Nondelegation Doctrine—Passenger Rail Investment and Improvement Act
Amtrak was created by Congress to provide passenger rail service, thus relieving the railroads of their common-carrier obligations to carry passengers and allowing them to concentrate on providing freight-rail services. In most parts of the country, Amtrak does not own its own railroad tracks but instead has a right under federal law to use tracks owned by the freight railroads; by law, Amtrak’s trains receive preference over other trains in the use of those tracks. Section 207 of the Passenger Rail Investment and Improvement Act of 2008 (“PRIIA”) authorizes Amtrak and the Federal Railroad Administration to work together to enact regulatory standards for on-time passenger-rail service, which then affect the freight railroads’ obligations to give Amtrak priority in using the tracks to allow Amtrak to meet the requirements for on-time service. When the Federal Railroad Administration and Amtrak disagree about what the regulatory standards should be, the PRIIA provides that an arbitrator will break the tie.
The Association of American Railroads is a trade association whose members own railroad tracks that Amtrak uses and whose trains must sometimes be delayed in order to afford priority track usage to Amtrak trains. The Association challenged the standards that Amtrak and the Federal Railroad Administration imposed, claiming, among other things, that Congress established Amtrak as a private entity and therefore that Section 207 of the PRIIA unconstitutionally delegates the government’s regulatory authority to a private entity. The Association also claimed that Amtrak improperly regulates both itself and its competitors for use of the tracks, giving it an unfair advantage over other rail operators. The district court rejected the Association’s claims, but the D.C. Circuit reversed, agreeing with the Association that Amtrak is a private entity that cannot exercise the government’s regulatory authority.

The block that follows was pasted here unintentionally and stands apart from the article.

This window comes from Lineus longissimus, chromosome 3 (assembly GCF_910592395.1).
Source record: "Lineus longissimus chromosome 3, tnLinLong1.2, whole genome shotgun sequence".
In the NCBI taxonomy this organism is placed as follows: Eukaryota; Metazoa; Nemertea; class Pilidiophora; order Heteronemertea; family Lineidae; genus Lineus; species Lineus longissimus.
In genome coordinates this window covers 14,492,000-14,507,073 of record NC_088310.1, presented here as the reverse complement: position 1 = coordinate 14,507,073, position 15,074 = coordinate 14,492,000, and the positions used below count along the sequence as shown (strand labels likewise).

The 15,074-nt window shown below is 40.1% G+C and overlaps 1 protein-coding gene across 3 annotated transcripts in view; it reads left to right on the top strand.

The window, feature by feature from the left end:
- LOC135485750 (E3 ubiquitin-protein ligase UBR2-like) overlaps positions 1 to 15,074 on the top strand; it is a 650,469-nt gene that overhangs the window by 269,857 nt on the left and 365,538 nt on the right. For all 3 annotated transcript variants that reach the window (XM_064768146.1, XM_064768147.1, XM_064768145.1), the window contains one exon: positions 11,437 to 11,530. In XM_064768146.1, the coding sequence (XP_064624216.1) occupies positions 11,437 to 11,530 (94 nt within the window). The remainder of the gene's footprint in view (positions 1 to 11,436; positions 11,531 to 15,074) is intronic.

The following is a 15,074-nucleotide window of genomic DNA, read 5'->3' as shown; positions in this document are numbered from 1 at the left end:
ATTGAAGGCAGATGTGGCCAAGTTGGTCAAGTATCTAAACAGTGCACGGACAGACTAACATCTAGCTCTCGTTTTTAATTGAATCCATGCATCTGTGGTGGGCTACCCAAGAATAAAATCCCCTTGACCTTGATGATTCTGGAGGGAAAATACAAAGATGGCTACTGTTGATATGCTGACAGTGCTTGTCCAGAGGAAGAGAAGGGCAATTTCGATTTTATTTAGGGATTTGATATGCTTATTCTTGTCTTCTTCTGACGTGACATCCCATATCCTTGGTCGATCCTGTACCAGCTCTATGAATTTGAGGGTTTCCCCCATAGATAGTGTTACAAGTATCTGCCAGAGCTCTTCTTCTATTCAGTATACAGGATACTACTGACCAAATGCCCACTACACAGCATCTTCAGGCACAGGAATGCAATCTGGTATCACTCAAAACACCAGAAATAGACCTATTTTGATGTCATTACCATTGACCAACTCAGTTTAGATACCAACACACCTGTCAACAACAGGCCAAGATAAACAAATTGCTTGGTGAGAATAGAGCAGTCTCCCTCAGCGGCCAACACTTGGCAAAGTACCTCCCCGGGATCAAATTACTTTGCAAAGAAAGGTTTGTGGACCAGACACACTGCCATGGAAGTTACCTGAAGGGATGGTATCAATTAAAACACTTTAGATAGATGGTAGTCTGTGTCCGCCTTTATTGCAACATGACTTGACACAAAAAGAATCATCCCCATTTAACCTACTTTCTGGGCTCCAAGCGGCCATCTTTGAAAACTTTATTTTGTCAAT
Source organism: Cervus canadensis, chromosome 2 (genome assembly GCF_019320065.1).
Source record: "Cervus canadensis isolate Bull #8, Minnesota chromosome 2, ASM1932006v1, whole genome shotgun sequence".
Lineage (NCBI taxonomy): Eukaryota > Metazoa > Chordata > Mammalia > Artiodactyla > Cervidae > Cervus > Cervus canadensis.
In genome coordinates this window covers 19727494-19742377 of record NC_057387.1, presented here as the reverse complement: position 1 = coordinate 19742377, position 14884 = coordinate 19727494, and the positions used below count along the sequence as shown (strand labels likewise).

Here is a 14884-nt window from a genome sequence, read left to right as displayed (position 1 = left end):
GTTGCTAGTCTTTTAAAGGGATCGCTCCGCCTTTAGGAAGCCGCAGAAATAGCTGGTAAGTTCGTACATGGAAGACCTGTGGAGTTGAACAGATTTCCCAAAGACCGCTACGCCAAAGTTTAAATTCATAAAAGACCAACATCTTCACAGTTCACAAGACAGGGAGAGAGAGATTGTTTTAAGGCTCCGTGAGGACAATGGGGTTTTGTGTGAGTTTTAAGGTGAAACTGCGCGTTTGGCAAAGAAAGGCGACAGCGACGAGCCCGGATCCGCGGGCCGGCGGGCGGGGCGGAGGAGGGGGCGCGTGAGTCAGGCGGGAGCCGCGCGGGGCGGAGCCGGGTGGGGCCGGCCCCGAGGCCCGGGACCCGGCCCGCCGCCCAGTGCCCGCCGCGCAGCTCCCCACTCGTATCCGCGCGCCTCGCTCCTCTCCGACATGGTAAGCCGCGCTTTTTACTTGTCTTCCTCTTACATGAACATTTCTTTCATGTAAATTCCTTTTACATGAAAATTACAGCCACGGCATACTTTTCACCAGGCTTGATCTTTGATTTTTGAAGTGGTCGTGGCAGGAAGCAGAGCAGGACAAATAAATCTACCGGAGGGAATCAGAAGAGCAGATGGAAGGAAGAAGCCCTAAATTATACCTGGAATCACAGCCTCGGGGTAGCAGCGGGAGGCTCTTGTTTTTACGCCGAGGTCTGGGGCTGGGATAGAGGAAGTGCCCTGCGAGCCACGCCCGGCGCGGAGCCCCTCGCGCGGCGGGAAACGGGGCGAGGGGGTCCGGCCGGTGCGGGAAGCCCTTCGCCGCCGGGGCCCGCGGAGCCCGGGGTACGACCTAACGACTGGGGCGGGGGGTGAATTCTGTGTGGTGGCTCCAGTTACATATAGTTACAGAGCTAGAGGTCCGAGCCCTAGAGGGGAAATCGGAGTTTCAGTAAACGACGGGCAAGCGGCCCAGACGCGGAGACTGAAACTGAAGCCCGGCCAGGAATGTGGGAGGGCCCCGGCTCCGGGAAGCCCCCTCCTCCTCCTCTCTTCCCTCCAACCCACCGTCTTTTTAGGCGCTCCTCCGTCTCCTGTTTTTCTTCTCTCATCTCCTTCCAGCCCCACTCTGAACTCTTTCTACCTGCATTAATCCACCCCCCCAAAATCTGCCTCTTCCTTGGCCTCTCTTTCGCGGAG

Today, in Department of Transportation v. Association of American Railroads, No. 13-1080, the Supreme Court vacated that decision, holding that Amtrak is a governmental entity for purposes of establishing standards under Section 207 of the PRIIA and therefore that Congress did not impermissibly delegate the government’s lawmaking authority to a private party.
Writing for eight members of the Court, Justice Kennedy explained that although Congress had by statute declared Amtrak to be a private entity, (i) the Executive and Legislative Branches both exercise substantial supervisory powers over Amtrak, and (ii) Amtrak acts as the government when it establishes regulations jointly with the Federal Railroad Administration under Section 207. Thus, the Court held that Amtrak acts as the government, not a private party, when it formulates regulatory standards for rail service. The Court vacated and remanded the case to the lower courts to resolve the Association’s other constitutional challenges.
In a concurring opinion, Justice Alito spoke directly to those other claims. Justice Alito forcefully argued that it is unconstitutional for Congress to have required arbitration of disputes between Amtrak and the Federal Railroad Administration over what the regulatory standards for on-time passenger service should be, because if the arbitrator is a private individual, that would constitute an unconstitutional delegation of the government’s legislative authority to a private party (since the arbitrator would have the final say in what the standards are); and even if the arbitrator were a government official, that still would be improper because the arbitrator could not determine final regulatory standards unless he or she was appointed by the President and confirmed by the Senate—which the PRIIA does not require. Justice Alito also suggested that Amtrak’s governing structure might be unconstitutional because although Amtrak’s Board is appointed by the President and confirmed by the Senate, Amtrak’s president is not, thus violating the Appointments Clause of the Constitution. Justice Thomas concurred in the judgment, agreeing that the D.C. Circuit’s decision should be vacated and remanded but expressing the view that even Congress’s delegation of rulemaking authority to the Executive Branch is constitutionally suspect.
The case will be important to all railroads that either own tracks that Amtrak uses for passenger service or carry freight or passengers on those tracks, because it directly affects Amtrak’s ability to set the standards that give it priority access to tracks over other trains. Because of the substantial constitutional questions that remain over the regulatory authority conferred by Section 207, this case will likely continue to be hotly disputed, and another trip to the Supreme Court is quite possible before the matter is ultimately resolved.